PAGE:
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ALL THE STARS IN THE HEAVENS

A heartwarming tale of women’s lives behind the movies.

A novice nun suddenly finds herself dismissed from her convent and swept up into the heady world of Hollywood’s golden age.

Alda Ducci did nothing to merit exile from St. Elizabeth’s Infant Hospital, a haven for unwed mothers. Indeed, Alda has worked very hard these past six years: six years of helping unwed mothers give up their babies. Six years since she fled Italy with heartaches and secrets of her own. But her mother superior is convinced that Alda can never let go of her dreams to help these poor women, so she sends her out into the world to become a private secretary to actress Loretta Young. The shift from poverty to luxury jars Alda, as well as the reader, although she endeavors to see the spiritual mission beneath the glamour. Loretta welcomes Alda into her family and her home, which she shares with her three sisters and her mother, Gladys, a talented interior designer and shrewd businesswoman. Within days, Alda has become indispensable to Loretta, and the two women bond to form an indomitable team, although Loretta steals nearly every scene. Dashing men, starry-eyed ingénues, jealous spouses—all the players are well-cast as Alda helps Loretta negotiate the studio system, the Hays Code, and thwarted romances. Loretta works hard, not simply studying her lines, but often rewriting them into a code her dyslexia understands. Yet she can't help but fall in love with her every leading man. Drawn to Spencer Tracy, Loretta must lean heavily upon her Catholic faith—and friend David Niven’s humor—to avoid temptation. Clark Gable proves even more difficult to resist. Trigiani (The Supreme Macaroni Company, 2013, etc.), a filmmaker as well as a bestselling novelist, spins a tale of star-crossed lovers, yet the rather flat prose dims the glow of the silver screen.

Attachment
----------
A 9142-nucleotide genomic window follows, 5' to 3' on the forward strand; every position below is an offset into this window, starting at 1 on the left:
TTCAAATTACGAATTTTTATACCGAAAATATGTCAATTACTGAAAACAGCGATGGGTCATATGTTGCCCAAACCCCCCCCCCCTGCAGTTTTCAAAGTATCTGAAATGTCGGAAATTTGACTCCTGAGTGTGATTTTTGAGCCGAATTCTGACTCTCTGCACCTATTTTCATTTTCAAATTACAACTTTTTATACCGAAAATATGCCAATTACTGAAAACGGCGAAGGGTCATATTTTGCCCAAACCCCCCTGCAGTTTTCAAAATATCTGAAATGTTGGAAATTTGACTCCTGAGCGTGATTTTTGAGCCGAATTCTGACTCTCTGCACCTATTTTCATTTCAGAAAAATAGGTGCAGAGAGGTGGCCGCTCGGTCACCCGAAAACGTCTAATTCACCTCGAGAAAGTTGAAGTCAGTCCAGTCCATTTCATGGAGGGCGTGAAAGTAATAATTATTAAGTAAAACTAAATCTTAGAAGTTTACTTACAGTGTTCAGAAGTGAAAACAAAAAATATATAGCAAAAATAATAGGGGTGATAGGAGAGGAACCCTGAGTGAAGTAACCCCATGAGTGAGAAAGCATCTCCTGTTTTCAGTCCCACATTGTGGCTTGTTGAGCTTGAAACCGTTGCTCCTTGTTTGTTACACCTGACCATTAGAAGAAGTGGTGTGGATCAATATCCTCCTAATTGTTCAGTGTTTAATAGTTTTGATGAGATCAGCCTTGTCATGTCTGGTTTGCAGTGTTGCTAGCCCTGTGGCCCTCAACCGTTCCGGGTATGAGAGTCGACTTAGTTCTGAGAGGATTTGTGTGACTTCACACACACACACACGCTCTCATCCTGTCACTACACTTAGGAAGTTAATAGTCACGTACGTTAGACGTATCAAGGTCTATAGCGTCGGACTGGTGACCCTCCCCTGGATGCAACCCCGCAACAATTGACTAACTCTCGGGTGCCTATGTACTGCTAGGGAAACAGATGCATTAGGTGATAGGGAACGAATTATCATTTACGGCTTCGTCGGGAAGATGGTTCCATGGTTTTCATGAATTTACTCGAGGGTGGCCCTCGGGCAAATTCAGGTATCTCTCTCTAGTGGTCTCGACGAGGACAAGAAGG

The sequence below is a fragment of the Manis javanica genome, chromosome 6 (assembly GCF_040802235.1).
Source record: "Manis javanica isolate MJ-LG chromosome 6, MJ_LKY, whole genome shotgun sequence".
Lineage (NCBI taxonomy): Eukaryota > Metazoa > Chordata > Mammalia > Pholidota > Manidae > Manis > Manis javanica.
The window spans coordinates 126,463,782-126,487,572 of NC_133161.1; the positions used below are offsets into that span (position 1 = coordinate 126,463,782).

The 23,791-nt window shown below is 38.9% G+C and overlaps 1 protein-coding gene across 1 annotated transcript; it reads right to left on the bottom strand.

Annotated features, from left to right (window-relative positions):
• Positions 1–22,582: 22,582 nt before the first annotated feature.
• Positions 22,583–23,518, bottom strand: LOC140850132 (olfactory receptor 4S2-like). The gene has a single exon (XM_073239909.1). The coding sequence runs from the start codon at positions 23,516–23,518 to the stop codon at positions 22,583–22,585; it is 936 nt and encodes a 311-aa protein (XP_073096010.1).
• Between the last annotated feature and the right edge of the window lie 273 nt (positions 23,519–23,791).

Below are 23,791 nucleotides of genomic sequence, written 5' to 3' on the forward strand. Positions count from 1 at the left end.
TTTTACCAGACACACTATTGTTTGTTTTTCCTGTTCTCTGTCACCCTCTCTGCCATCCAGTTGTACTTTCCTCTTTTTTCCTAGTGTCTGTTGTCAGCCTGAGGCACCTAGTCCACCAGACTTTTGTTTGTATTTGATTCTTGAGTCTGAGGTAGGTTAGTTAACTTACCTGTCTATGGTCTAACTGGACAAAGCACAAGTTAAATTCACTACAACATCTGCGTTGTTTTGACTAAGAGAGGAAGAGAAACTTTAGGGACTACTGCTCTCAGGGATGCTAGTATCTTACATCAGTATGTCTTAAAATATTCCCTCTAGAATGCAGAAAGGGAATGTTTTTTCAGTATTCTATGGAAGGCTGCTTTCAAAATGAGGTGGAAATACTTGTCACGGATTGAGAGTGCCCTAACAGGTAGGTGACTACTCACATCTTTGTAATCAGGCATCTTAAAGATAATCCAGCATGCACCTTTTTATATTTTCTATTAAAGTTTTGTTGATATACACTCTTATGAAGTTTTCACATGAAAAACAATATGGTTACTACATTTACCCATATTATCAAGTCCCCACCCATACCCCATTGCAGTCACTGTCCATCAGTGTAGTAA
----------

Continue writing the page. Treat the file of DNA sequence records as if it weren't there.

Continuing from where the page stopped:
A heartwarming tale of women’s lives behind the movies.

Pub Date: Oct. 13, 2015

ISBN: 978-0-06-231919-7

Page Count: 464

Publisher: Harper/HarperCollins

Review Posted Online: Aug. 16, 2015

Kirkus Reviews Issue: Sept. 1, 2015

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THE NIGHTINGALE